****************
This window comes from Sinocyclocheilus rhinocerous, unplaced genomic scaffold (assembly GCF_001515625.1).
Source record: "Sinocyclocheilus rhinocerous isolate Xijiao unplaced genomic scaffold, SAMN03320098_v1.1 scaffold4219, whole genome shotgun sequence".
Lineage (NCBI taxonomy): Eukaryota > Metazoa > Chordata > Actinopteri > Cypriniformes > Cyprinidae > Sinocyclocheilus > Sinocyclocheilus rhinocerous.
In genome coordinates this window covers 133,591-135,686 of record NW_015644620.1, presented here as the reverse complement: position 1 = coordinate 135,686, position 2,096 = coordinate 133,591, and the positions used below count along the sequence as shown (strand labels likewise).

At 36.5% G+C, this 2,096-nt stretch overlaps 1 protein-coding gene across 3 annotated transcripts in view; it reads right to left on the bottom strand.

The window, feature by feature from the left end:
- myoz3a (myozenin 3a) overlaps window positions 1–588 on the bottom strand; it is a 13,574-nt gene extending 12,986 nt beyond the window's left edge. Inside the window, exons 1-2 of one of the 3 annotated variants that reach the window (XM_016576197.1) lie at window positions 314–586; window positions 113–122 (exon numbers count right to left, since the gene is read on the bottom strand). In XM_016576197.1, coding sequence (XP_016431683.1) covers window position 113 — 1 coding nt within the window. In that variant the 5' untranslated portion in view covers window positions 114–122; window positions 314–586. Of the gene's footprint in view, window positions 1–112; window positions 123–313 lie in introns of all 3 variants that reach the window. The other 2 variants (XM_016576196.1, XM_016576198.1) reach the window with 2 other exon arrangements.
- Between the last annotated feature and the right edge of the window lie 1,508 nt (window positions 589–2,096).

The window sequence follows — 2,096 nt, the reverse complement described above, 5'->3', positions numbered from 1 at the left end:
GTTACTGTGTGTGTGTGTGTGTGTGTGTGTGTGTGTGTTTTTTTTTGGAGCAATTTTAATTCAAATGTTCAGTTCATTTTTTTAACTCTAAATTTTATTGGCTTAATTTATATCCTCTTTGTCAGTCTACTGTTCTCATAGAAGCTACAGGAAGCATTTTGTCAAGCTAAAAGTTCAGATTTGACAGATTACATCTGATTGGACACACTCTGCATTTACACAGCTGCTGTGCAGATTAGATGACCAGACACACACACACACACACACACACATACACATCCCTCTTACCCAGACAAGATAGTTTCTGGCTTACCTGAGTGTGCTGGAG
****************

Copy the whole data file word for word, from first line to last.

This window comes from Sinocyclocheilus rhinocerous, unplaced genomic scaffold (assembly GCF_001515625.1).
Source record: "Sinocyclocheilus rhinocerous isolate Xijiao unplaced genomic scaffold, SAMN03320098_v1.1 scaffold4219, whole genome shotgun sequence".
Lineage (NCBI taxonomy): Eukaryota > Metazoa > Chordata > Actinopteri > Cypriniformes > Cyprinidae > Sinocyclocheilus > Sinocyclocheilus rhinocerous.
In genome coordinates this window covers 133,591-135,686 of record NW_015644620.1, presented here as the reverse complement: position 1 = coordinate 135,686, position 2,096 = coordinate 133,591, and the positions used below count along the sequence as shown (strand labels likewise).

At 36.5% G+C, this 2,096-nt stretch overlaps 1 protein-coding gene across 3 annotated transcripts in view; it reads right to left on the bottom strand.

The window, feature by feature from the left end:
- myoz3a (myozenin 3a) overlaps window positions 1–588 on the bottom strand; it is a 13,574-nt gene extending 12,986 nt beyond the window's left edge. Inside the window, exons 1-2 of one of the 3 annotated variants that reach the window (XM_016576197.1) lie at window positions 314–586; window positions 113–122 (exon numbers count right to left, since the gene is read on the bottom strand). In XM_016576197.1, coding sequence (XP_016431683.1) covers window position 113 — 1 coding nt within the window. In that variant the 5' untranslated portion in view covers window positions 114–122; window positions 314–586. Of the gene's footprint in view, window positions 1–112; window positions 123–313 lie in introns of all 3 variants that reach the window. The other 2 variants (XM_016576196.1, XM_016576198.1) reach the window with 2 other exon arrangements.
- Between the last annotated feature and the right edge of the window lie 1,508 nt (window positions 589–2,096).

The window sequence follows — 2,096 nt, the reverse complement described above, 5'->3', positions numbered from 1 at the left end:
GTTACTGTGTGTGTGTGTGTGTGTGTGTGTGTGTGTGTTTTTTTTTGGAGCAATTTTAATTCAAATGTTCAGTTCATTTTTTTAACTCTAAATTTTATTGGCTTAATTTATATCCTCTTTGTCAGTCTACTGTTCTCATAGAAGCTACAGGAAGCATTTTGTCAAGCTAAAAGTTCAGATTTGACAGATTACATCTGATTGGACACACTCTGCATTTACACAGCTGCTGTGCAGATTAGATGACCAGACACACACACACACACACACACACATACACATCCCTCTTACCCAGACAAGATAGTTTCTGGCTTACCTGAGTGTGCTGGAG